Tax rates remain low historically speaking.
But, tax rates tend to have little empirical effect on stock market returns.
Whenever tax rates change, there’s an opportunity for investors, retirees and their advisors to arrange their portfolios in a tax-efficient manner and to create valuable tax savings.
In theory, the much ballyhooed reduction of taxes on both the personal and corporate level would seem to be great for the economy and for investors, but history suggests that tax rates have little impact on investor returns.
Figure: Tax Rates and Stock Returns. Sources: Standard & Poor’s, Bloomberg, Tax Foundation
The chart above plots both the maximum federal income tax rate by year and the average annual return of the S&P 500 for the past five years, both through the end of 2012. These returns are smoothed over five years to make the trend easier to see and to help us focus on longer-term effects. A number of interesting patterns emerge from the figure.
First, you’ll notice that tax rates were much higher in the past. If you believe in mean reversion, as is often the case with investment management, then tax rates could be going higher. Indeed, we have seen higher rates this year, and there is talk of further increases. Even after the latest increase, however, rates are still low compared to where they have been. And no one is discussing increases of the magnitude that would bring tax rates to where they were in the 1950s through the 1970s.
Another thing to note from the figure is the relation between tax rates and stock returns. In particular, there is not much of a relation at all. Correlations are actually slightly positive, although not statistically significant. Rather, we have had both high and low stock returns when taxes were higher and high and low stock returns when taxes were lower. While it may seem intuitive that higher tax rates are a threat to stock returns, the historical evidence simply does not back this up.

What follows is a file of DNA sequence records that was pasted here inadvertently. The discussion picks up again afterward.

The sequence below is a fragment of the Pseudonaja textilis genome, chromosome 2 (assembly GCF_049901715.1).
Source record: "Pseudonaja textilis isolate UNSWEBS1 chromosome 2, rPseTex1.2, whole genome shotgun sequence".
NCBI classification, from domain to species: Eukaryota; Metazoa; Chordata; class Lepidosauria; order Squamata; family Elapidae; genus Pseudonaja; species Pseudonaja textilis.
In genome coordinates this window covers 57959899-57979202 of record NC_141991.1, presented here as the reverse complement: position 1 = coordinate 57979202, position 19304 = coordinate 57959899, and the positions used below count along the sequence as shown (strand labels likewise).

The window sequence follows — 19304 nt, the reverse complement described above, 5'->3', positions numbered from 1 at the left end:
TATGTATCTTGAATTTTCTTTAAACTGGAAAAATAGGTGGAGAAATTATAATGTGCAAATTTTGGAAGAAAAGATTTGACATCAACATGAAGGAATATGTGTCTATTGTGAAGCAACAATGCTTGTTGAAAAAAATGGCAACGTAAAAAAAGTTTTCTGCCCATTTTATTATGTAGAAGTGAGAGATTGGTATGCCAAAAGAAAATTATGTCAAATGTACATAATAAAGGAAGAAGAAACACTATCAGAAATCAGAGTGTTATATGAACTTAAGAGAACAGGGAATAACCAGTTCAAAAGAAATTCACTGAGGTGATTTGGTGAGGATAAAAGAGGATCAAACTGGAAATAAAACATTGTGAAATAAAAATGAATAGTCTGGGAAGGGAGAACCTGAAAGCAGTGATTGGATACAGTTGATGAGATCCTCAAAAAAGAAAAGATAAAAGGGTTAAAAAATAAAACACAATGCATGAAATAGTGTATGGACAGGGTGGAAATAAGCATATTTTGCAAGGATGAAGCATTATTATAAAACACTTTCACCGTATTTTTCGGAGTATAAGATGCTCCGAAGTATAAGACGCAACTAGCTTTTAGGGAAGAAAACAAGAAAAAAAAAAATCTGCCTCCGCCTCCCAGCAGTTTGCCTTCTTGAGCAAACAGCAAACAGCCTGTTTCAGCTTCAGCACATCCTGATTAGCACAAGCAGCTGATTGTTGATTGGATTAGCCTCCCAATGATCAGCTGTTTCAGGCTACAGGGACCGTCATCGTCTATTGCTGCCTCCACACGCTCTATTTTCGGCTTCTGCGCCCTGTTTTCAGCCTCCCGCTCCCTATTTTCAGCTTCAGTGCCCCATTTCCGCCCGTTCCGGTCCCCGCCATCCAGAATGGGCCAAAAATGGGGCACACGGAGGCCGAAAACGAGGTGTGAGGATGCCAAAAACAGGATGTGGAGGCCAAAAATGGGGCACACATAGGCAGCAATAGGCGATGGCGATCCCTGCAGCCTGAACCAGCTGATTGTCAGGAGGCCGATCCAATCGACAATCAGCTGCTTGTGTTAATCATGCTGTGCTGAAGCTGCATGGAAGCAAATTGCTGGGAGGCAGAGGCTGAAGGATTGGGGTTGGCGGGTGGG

What the trends mean for advisors
The effects of taxes are not just financial; they contain emotional and political ramifications as well. Emotionally, investors may complain and worry about the impact of higher tax rates at the personal, corporate and estate level. While nobody likes having more money taken out of their paychecks, remember that rates are relatively low, historically speaking. You should also note that stocks can do quite well during periods of higher tax rates, too. One should generally be wary of discussing politics, but note that tax-efficient techniques are found on both sides of the aisle.
Another crucial point is that investors generally did not pay the highest tax rates seen in the chart. Instead, they used tax shelters and other tactics to keep their effective tax rates much lower. While the tax reform that brought about lower rates also ended many of the tax shelters that were used, there are still a variety of techniques that investors can utilize to lower their taxes. These techniques include:
Tax-sensitive investments in taxable accounts.
Funding tax-deferred and tax-exempt accounts and using them for effective asset location.
Integrating tax considerations in decisions such as estate planning and charitable contributions.
If you or someone close to you has concerns about the implications of tax reform on their investments or tax situation, we’d be happy to discuss with you please click here to schedule a call.
Robert J. Pyle, CFP®, CFA is president of Diversified Asset Management, Inc. (DAMI). DAMI is licensed as an investment adviser with the State of Colorado Division of Securities, and its investment advisory representatives are licensed by the State of Colorado. DAMI will only transact business in other states to the extent DAMI has made the requisite notice filings or obtained the necessary licensing in such state. No follow up or individualized responses to persons in other jurisdictions that involve either rendering or attempting to render personalized investment advice for compensation will be made absent compliance with applicable legal requirements, or an applicable exemption or exclusion. It does not constitute investment or tax advice. To contact Robert, call 303-440-2906 or e-mail firstname.lastname@example.org.
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